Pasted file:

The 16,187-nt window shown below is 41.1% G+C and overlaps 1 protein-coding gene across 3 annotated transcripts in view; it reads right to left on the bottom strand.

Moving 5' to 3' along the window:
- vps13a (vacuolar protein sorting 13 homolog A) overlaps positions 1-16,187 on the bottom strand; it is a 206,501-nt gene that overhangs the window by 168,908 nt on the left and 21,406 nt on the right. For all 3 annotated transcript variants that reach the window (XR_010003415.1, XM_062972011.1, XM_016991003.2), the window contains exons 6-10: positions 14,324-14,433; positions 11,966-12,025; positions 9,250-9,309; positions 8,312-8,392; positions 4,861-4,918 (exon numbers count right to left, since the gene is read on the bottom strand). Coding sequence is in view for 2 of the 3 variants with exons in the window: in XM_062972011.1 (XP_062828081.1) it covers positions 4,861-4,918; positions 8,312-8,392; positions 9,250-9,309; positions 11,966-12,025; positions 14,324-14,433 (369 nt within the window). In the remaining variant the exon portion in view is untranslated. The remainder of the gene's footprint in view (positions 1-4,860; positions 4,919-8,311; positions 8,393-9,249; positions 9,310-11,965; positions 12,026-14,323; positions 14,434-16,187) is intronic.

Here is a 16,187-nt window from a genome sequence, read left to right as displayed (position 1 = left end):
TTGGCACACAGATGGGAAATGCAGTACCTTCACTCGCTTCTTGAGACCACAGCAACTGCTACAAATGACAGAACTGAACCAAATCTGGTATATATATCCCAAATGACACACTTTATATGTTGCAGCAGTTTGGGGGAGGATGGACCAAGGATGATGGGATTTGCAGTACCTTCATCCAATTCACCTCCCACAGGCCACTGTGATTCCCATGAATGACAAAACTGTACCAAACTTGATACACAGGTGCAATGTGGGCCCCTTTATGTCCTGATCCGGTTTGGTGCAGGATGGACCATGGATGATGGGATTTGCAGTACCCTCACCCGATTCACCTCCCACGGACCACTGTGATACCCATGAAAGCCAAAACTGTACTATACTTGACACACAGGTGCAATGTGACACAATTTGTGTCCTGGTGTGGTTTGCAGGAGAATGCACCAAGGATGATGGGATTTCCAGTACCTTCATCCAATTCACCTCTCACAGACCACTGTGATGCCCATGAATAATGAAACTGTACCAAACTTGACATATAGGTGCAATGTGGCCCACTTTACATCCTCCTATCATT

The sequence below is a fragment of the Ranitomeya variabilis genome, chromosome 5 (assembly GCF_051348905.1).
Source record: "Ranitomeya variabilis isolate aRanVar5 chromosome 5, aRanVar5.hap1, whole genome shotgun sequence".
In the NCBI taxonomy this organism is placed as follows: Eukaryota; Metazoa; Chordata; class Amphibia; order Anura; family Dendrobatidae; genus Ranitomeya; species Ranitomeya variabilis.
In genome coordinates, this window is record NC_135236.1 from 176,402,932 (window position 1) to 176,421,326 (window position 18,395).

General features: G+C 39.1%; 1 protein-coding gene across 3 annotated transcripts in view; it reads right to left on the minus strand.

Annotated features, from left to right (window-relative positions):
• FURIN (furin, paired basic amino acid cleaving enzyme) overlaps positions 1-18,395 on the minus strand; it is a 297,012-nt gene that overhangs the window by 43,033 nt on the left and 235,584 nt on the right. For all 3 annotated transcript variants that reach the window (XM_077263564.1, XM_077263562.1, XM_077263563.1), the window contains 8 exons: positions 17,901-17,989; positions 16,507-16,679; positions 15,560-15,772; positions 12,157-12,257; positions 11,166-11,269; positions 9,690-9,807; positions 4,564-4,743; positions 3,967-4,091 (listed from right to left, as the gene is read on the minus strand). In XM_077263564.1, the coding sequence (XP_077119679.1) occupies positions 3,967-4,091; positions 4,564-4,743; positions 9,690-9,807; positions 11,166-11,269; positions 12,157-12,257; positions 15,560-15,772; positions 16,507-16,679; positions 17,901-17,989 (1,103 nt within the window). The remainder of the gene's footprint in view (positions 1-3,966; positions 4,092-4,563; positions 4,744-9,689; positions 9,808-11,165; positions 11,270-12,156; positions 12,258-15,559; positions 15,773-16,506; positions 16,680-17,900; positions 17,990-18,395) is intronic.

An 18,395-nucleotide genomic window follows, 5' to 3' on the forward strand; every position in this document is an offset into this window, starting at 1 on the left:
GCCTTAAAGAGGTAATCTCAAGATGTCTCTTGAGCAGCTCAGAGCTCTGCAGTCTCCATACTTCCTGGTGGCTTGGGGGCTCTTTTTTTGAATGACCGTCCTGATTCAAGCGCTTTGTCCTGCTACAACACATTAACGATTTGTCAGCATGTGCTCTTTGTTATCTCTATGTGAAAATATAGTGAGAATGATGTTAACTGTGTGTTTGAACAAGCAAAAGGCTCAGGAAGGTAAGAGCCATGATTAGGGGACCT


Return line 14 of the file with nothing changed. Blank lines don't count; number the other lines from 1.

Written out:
GCCTTAAAGAGGTAATCTCAAGATGTCTCTTGAGCAGCTCAGAGCTCTGCAGTCTCCATACTTCCTGGTGGCTTGGGGGCTCTTTTTTTGAATGACCGTCCTGATTCAAGCGCTTTGTCCTGCTACAACACATTAACGATTTGTCAGCATGTGCTCTTTGTTATCTCTATGTGAAAATATAGTGAGAATGATGTTAACTGTGTGTTTGAACAAGCAAAAGGCTCAGGAAGGTAAGAGCCATGATTAGGGGACCT